Asian Mergers & Acquisitions: Riding the Wave
By Vikram Chakravarty and Chua Soon Ghee WileyPages:
Rs 224; Price: $60
This book is an excellent primer that executives and dealmakers alike can learn from. It is, in fact, two books in one. The first part shows, through informative case studies, how Asian companies are now engaging in more outbound mergers and acquisitions (M&As) than their European counterparts, thereby turbocharging their growth. The second part is a primer on how to plan for a successful acquisition and avoid the many pitfalls that are inherent to the M&A process.
In Part II, the authors, both partners at the Singapore offices of global consultancy AT Kearney, argue that in Europe, where markets are much more homogeneous, M&A consolidation follows a predictable pattern with two or three global companies often ending up dominating each sector. But in Asia, the highly fragmented nature of both markets and sectors gives rise to local champions who use their strong local knowledge not just to survive alongside global companies but to thrive. They can then break out through M&As.
Taking the example of Asia's retail sector, the authors show how in the fragmented retail sector in India, local companies seem to be vulnerable to global companies such as Walmart once foreign direct investment is opened up. But in China, after Carrefour and Walmart had built out the organised retail sector during the 1990s, local retailers used their local knowledge to carve out a niche for themselves alongside the global companies. In China, local players now account for seven of the top 10 retailers.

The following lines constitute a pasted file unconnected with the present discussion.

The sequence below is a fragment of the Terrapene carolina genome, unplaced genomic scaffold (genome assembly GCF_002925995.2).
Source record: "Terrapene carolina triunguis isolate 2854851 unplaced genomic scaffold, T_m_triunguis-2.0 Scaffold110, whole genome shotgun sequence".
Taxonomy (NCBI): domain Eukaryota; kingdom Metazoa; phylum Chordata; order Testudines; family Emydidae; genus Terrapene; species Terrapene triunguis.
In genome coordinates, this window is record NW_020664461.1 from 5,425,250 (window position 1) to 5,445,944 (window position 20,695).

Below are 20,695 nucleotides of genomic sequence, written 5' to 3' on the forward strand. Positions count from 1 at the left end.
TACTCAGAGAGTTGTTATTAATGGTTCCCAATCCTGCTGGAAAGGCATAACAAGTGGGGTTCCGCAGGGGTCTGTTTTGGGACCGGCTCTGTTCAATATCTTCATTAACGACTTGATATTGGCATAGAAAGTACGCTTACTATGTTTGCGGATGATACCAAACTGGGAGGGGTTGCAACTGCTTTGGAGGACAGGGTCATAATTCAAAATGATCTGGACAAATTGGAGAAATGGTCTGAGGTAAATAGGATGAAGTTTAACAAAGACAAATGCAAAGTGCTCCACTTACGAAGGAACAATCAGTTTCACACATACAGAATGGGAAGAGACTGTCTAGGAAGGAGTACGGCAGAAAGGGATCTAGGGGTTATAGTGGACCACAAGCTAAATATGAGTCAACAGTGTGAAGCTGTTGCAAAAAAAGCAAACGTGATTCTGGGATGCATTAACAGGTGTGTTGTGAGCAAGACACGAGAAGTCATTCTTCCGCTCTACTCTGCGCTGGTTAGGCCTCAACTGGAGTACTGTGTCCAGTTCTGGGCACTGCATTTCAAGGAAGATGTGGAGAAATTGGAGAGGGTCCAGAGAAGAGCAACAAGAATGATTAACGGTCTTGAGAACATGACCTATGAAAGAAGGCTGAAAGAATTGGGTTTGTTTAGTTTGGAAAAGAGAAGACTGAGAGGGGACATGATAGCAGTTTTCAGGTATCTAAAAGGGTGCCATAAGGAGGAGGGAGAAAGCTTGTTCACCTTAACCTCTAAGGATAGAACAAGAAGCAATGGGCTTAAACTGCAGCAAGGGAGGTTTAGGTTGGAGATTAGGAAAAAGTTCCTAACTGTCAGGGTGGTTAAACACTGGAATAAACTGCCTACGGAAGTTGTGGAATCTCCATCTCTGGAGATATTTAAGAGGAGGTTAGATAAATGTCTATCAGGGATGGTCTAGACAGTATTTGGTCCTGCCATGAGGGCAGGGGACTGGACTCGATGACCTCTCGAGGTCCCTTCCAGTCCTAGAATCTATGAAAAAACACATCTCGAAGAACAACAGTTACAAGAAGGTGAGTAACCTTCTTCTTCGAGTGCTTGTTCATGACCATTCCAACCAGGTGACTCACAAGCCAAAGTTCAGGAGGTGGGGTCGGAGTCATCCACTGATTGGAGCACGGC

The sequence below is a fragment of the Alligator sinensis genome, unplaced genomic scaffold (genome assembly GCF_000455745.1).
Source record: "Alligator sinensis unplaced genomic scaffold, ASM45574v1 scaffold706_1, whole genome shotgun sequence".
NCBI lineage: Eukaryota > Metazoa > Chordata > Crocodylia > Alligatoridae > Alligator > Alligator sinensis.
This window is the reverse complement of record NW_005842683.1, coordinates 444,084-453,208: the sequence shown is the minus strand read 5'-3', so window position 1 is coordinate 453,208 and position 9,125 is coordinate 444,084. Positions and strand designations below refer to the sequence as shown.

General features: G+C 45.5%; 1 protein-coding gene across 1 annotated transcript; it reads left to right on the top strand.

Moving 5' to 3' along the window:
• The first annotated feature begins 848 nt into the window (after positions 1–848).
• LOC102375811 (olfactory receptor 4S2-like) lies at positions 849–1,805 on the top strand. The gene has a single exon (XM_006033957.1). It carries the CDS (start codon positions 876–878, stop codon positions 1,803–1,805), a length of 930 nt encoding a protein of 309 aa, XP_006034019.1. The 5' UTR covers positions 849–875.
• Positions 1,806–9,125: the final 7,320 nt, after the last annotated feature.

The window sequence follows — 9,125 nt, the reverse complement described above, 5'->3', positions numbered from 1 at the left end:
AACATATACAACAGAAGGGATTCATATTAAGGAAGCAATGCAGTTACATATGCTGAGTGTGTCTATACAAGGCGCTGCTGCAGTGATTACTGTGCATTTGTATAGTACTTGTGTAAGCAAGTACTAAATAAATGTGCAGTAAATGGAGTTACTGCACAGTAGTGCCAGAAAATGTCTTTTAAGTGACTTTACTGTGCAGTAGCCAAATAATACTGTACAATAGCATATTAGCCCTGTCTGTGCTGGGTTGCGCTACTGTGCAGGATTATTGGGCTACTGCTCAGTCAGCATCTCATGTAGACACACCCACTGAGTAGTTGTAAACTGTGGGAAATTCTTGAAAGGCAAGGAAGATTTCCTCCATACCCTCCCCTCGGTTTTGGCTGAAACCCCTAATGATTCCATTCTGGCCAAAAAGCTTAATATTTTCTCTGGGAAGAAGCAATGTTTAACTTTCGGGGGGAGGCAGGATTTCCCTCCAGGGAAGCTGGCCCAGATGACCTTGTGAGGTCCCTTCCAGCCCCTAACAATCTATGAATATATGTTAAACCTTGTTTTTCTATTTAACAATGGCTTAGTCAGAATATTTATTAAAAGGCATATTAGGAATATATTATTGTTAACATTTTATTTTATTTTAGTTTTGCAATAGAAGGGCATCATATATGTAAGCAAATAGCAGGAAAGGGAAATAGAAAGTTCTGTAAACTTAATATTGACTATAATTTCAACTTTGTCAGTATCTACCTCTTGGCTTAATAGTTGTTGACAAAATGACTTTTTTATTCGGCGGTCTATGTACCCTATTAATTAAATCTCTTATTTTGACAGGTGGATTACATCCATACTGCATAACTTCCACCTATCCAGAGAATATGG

According to the authors, Asian companies use M&A as a tool to boost their growth in different ways. Over the past five years, the two most acquisitive countries in Asia have been China and India. In China, the state-sponsored national champions have typically acquired businesses overseas in the resources space for strategic reasons, often assisted by low interest loans. In India, private sector national champions such as Tata, Bharti, and Reliance, backed by the surging stock market, have broken out of their domestic scene through cross-border M&As.
There are plenty of risks inherent in M&As, particularly for growing Asian companies with no merger experience. While the authors show that fewer than half of all M&A deals are successful, in Part II they explain the factors that can be managed to improve chances of success on deals - pre-deal screening, the key elements of due diligence, and managing successful post merger integration. And an entire chapter is devoted to the importance of culture.
At a time of faltering growth and liquidity constraints across Asia, the authors' two main conclusions are interesting and provocative. First, Asian companies will not only survive but thrive in spite of the continent's fragmented markets.
Second, companies do not have to be big to use cross-border M&As and break out of their home market, as Tata Tea (now called Tata Global Beverages) demonstrated in 2000 by acquiring Tetley - a company thrice its size.
The reviewer is Managing Director and Head of Corporate Finance, Barclays India